So we start cycling, and I wonder whether I should start a conversation to try and fill in the time while we get to wherever it is we’re going to. I wonder how far we’ll be going. Is Doña Pantalla rich? Hm, probably. I am getting escorted, after all. Does she have one of those really expensive houses? Oh god, I bet she doesn’t have any smart devices. She doesn’t, does she? Why would you, if you could afford it? I could try having this conversation out loud, but I feel like I’d be pestering this person with all these questions that she might not even be allowed to answer. It’s too many questions, anyway. I’d be a bother, too nosy.
We cycle down, around, and up hills. Between the tree cover and the slight breeze, the ride isn’t so bad. We hug the edge of the road closest to the mountain, just in case a car comes speeding around the bend. I try again to think of a way to break the silence.
“So uh, what’s for dinner?” I ask.
“I don’t know,” she responds.
Ok, fair. Maybe that wasn’t the right question to start with. “Where are we going, exactly? How much further?”
“About ten more minutes”
Sigh, that’s what I get for trying to ask two questions at once. Alright, I’ll try one more time. “So, who is Doña Pantalla?”
“Wait, you don’t know who she is?” she asks, surprised.
“Nope, no idea. Never heard of her.”
“Oh.” she’s quiet for a moment before continuing. “I think it’d be best if I allow her to introduce herself. I’m sorry for not talking much,” she adds, “I just have some things on my mind right now.”
“Ok, no problem.” Stuck in your own thoughts too, huh? I wonder what it could be.
We cycle along some more until the lady in the suit stops. “We’re here,” she says. We are? I was expecting to be passing through the richer part of town, or at least a gated neighborhood or something. I look around. On my right there’s a pea green and white home. Pretty normal, just like any other home you’d see around here. Flat top boxy concrete home with bright colors, steel window shades, and caramel brown ornate gating for the door and the fence. The only thing that makes this one different from the rest are the various tables and chairs placed around outside, laid out like an outdoor cafe. The furniture was more practical than anything. Heavy enough to stay put and not likely to be damaged by rain. A small sign off to the side of the front door has marked the place as “closed”. The lady in the suit parked the bicycle and opened the fence door, gesturing me in. As I walk to the front door, I notice the planter surrounding the house. It looks like an herb garden, including plants for ajíes dulces. Locally sourced ingredients indeed.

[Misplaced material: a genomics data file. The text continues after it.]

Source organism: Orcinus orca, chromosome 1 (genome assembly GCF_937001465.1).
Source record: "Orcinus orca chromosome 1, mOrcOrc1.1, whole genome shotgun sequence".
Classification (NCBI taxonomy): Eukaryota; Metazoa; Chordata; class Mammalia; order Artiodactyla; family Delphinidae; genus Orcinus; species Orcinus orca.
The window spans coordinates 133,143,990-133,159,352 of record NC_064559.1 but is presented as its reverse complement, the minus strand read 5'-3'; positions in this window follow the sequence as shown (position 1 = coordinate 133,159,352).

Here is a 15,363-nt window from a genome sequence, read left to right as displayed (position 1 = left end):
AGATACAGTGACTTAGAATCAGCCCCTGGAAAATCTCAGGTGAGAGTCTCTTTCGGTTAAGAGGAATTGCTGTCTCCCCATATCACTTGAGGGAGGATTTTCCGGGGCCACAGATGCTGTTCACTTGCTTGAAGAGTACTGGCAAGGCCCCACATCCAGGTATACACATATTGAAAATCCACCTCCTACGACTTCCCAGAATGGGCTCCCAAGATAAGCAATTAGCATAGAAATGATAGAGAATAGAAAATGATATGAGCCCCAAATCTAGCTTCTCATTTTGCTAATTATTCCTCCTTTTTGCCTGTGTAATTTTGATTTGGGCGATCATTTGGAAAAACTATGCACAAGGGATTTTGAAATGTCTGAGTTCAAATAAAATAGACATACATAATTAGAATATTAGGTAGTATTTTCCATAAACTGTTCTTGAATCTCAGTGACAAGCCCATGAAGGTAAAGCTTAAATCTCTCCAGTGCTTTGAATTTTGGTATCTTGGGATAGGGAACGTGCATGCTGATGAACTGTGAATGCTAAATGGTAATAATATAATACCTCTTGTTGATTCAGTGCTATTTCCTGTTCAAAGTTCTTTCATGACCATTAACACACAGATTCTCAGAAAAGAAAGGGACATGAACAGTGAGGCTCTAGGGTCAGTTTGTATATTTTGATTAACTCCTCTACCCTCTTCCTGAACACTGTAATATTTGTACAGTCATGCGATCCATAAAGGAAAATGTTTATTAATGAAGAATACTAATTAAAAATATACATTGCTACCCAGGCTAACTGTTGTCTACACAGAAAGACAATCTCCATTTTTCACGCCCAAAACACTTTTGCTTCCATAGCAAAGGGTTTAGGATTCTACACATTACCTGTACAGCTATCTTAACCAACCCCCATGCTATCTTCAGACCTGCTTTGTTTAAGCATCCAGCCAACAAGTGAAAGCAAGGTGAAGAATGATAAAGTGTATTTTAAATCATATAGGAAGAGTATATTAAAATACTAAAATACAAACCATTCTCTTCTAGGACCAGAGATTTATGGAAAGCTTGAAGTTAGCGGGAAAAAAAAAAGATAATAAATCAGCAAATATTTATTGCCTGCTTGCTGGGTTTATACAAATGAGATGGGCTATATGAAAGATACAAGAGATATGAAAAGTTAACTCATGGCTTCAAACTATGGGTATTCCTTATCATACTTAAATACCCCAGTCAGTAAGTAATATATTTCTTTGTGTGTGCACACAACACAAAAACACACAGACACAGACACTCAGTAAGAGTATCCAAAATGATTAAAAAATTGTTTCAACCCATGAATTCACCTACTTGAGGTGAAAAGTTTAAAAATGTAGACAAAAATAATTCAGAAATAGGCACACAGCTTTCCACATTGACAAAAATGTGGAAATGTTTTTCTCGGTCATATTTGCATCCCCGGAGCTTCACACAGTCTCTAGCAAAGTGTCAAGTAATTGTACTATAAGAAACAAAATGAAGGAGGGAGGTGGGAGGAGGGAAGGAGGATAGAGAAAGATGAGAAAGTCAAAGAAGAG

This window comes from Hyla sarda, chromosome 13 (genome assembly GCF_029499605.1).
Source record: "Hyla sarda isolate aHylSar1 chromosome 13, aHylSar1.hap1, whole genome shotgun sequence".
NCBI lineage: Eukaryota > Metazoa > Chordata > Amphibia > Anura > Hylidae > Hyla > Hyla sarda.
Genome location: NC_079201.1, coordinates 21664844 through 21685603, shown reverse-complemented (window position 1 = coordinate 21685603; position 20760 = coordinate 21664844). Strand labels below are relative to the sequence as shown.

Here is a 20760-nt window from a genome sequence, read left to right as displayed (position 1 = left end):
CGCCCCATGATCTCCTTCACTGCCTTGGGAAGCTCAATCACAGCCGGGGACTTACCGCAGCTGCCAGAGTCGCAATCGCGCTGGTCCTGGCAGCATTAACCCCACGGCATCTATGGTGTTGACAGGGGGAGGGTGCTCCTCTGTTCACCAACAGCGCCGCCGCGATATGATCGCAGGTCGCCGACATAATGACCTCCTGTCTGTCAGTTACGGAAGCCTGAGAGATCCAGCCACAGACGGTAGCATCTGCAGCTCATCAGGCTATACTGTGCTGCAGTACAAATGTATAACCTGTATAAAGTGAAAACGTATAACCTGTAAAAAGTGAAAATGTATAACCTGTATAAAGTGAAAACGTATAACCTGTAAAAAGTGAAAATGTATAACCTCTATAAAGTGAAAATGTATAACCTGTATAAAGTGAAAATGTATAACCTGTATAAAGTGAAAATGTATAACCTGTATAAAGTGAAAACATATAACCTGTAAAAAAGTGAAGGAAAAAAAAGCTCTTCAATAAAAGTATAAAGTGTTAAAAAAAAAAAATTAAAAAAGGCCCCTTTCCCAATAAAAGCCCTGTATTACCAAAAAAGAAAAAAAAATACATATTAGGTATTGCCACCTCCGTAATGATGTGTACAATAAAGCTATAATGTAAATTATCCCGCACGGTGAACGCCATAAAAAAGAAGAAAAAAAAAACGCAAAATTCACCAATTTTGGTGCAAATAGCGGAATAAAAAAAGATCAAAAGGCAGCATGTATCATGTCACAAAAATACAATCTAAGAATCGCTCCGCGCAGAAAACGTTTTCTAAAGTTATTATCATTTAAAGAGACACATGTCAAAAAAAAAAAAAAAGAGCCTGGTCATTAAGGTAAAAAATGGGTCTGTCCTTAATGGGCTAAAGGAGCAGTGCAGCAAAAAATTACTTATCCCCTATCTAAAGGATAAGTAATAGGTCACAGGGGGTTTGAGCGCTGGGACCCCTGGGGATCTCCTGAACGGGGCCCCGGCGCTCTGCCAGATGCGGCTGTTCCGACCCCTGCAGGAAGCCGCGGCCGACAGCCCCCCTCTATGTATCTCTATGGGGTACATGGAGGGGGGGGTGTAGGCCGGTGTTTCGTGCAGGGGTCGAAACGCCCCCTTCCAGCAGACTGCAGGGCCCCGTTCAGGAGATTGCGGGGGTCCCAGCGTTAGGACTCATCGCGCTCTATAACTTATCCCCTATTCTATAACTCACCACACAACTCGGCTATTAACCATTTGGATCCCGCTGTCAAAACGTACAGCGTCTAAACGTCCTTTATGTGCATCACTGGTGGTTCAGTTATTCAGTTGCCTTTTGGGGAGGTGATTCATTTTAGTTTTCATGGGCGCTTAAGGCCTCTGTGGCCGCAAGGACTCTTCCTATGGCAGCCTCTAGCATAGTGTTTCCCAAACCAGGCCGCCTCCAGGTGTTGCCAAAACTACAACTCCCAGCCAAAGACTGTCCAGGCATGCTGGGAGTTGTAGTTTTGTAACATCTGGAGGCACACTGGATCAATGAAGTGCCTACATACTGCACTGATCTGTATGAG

As I walk in the house, I’m welcomed with the delicious smell of home cooked food. The smell is unmistakable: Pasteles. Really? How very curious. Did she make them herself? Before I’m able to think about it further, a friendly voice asks, “¡Ah, bendición! You’ve made it. Thank you for coming on such short notice. Would you like anything to drink? ¿Café? ¿Coca Cola?”
“Uh, Coca Cola, thank you.”
The interior is also modestly decorated, but liberally decorated with house plants. I pass the receiving room and am met with what I assume is a front desk. The lady in the suit opens the way past it. An older lady in a sun dress sporting that low maintenance permed hair-do middle-aged ladies love to have walked in through the hallway. Her dark skin, combined with her amber hair color and the contrast that her bright yellow dress brought to it all made her look effortlessly stunning, yet casual. The white sandals indicated she felt very at home, and saw no need to impress me.
“Hello!” she smiled. “My name is Doña Pantalla. Laura recommended I speak with you. I’m sure you’re hungry, so let’s talk more in the dining room.”
“Yes, thank you for inviting me,” I quickly add, but she already started towards the back of the house. A family size table with some wooden chairs are decorated with plates of rice and beans, as well as pasteles. I haven’t had pasteles in quite a long time. They’re so much work to make. They’re essentially ground beef encased in cassava and plantains and wrapped up in banana leaves, seasoned with sofrito, adobo, olives, achiote, garlic, and whatever additional seasonings a family likes to add. The room itself is simple: tile floor, more house plants, a book shelf, and a wide window to a back patio. By the plate facing away from the window is a glass of water. By the other, facing the window, a can of Pepsi.
“Have a seat,” says Doña Pantalla. “Araceli, would you mind waiting outside? I’ve prepared a plate for you as well, so you can grab that on your way out.”
“As you wish Doña, thank you.” Araceli bows out and leaves the room. I lift my hand a bit and instinctively want to ask her to stay so that I’m not alone, but she’s already gone before I can muster up the courage to speak up. I sit down.